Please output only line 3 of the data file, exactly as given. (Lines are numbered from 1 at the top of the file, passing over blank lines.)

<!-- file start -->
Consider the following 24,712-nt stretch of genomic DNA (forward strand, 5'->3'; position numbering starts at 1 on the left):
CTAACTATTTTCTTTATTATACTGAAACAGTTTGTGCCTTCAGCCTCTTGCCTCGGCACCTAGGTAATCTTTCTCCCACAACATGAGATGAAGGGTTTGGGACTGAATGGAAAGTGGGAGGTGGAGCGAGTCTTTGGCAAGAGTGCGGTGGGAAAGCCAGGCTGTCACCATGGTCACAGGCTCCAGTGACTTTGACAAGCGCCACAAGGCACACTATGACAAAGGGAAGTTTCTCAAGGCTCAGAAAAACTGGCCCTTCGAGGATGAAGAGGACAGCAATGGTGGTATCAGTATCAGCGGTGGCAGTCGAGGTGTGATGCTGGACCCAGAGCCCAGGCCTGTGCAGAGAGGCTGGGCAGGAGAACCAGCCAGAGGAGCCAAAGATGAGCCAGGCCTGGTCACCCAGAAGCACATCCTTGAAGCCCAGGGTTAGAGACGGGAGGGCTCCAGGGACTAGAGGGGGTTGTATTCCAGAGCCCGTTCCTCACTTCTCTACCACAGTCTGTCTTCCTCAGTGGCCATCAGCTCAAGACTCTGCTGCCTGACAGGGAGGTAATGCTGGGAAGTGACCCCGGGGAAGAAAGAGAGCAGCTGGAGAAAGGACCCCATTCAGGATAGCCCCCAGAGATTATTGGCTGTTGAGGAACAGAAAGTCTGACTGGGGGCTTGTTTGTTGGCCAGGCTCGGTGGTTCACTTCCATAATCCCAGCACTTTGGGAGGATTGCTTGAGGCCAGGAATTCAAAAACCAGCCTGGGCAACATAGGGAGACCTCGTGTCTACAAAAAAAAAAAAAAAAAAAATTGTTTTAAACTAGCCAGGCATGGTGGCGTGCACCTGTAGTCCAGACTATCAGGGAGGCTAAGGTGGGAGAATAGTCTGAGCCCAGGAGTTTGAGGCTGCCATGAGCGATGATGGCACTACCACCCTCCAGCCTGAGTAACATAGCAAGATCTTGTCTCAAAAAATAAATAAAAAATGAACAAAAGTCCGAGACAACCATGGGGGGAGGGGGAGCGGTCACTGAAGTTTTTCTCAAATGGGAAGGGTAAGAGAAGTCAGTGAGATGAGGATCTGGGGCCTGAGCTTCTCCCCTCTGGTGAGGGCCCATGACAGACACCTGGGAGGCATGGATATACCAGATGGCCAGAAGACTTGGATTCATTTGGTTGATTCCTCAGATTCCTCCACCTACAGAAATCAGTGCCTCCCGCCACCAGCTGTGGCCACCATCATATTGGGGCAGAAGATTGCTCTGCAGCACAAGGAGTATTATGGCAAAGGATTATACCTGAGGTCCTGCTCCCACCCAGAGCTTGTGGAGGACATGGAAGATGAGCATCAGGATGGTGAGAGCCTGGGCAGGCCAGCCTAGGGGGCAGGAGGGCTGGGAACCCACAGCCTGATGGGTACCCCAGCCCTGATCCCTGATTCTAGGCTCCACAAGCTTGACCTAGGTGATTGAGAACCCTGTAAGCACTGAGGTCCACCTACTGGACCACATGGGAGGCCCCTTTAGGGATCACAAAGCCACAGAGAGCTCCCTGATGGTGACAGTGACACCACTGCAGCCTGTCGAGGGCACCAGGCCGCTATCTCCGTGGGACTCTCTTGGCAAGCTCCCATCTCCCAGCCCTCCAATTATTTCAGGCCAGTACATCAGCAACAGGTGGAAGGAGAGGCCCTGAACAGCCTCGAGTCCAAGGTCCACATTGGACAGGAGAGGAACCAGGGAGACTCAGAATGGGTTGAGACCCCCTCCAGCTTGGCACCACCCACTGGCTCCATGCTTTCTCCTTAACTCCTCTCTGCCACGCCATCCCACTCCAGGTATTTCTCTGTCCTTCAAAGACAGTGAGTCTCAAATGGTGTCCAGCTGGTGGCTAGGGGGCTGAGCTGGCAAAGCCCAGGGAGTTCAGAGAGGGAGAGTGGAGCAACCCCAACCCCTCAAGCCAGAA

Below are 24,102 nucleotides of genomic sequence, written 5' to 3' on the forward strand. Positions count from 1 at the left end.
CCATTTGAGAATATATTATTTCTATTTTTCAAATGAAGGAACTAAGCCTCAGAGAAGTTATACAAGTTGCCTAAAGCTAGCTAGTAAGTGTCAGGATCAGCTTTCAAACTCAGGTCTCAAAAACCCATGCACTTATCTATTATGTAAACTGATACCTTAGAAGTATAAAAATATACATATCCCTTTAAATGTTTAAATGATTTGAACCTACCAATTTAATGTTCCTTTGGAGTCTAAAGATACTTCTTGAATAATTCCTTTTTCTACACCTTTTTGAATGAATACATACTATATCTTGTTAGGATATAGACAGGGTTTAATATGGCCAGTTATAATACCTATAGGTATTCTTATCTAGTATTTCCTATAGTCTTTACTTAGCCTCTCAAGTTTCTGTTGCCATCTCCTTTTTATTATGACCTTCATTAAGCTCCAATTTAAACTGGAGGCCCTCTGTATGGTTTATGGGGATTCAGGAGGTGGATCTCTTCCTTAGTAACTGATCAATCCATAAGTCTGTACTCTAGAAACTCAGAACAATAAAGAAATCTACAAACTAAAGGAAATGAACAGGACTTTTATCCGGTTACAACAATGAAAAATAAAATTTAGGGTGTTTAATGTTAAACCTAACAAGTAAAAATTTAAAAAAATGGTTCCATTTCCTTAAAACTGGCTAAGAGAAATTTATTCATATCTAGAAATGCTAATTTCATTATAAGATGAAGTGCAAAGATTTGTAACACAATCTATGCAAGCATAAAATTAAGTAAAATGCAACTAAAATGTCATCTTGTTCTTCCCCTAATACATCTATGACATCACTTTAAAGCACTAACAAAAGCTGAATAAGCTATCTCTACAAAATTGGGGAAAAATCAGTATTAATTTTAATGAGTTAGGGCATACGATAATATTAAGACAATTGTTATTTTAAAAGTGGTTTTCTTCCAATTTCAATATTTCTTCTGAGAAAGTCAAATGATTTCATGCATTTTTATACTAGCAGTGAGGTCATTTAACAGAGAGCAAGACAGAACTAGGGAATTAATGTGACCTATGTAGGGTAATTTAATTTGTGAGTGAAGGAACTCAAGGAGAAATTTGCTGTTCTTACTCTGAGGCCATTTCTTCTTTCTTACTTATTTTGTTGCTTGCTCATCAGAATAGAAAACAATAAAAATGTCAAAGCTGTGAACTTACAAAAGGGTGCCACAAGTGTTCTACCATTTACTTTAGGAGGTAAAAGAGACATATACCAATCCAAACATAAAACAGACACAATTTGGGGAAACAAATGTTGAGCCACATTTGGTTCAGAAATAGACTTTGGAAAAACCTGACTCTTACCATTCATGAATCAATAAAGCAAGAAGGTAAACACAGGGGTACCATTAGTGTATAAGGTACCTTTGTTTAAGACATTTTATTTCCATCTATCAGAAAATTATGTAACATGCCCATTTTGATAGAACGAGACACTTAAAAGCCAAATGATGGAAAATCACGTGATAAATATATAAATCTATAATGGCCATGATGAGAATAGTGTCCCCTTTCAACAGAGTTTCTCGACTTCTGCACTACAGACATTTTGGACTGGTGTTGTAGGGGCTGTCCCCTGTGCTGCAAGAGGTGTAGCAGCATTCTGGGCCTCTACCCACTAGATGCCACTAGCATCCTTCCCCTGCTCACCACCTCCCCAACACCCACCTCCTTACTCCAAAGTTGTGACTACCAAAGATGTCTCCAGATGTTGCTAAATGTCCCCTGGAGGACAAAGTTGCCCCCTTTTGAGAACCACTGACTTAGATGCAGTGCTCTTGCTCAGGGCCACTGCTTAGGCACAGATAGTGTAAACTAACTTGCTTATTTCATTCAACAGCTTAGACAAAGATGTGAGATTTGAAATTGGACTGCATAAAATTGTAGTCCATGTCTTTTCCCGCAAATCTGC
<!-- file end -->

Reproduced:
Below are 24,102 nucleotides of genomic sequence, written 5' to 3' on the forward strand. Positions count from 1 at the left end.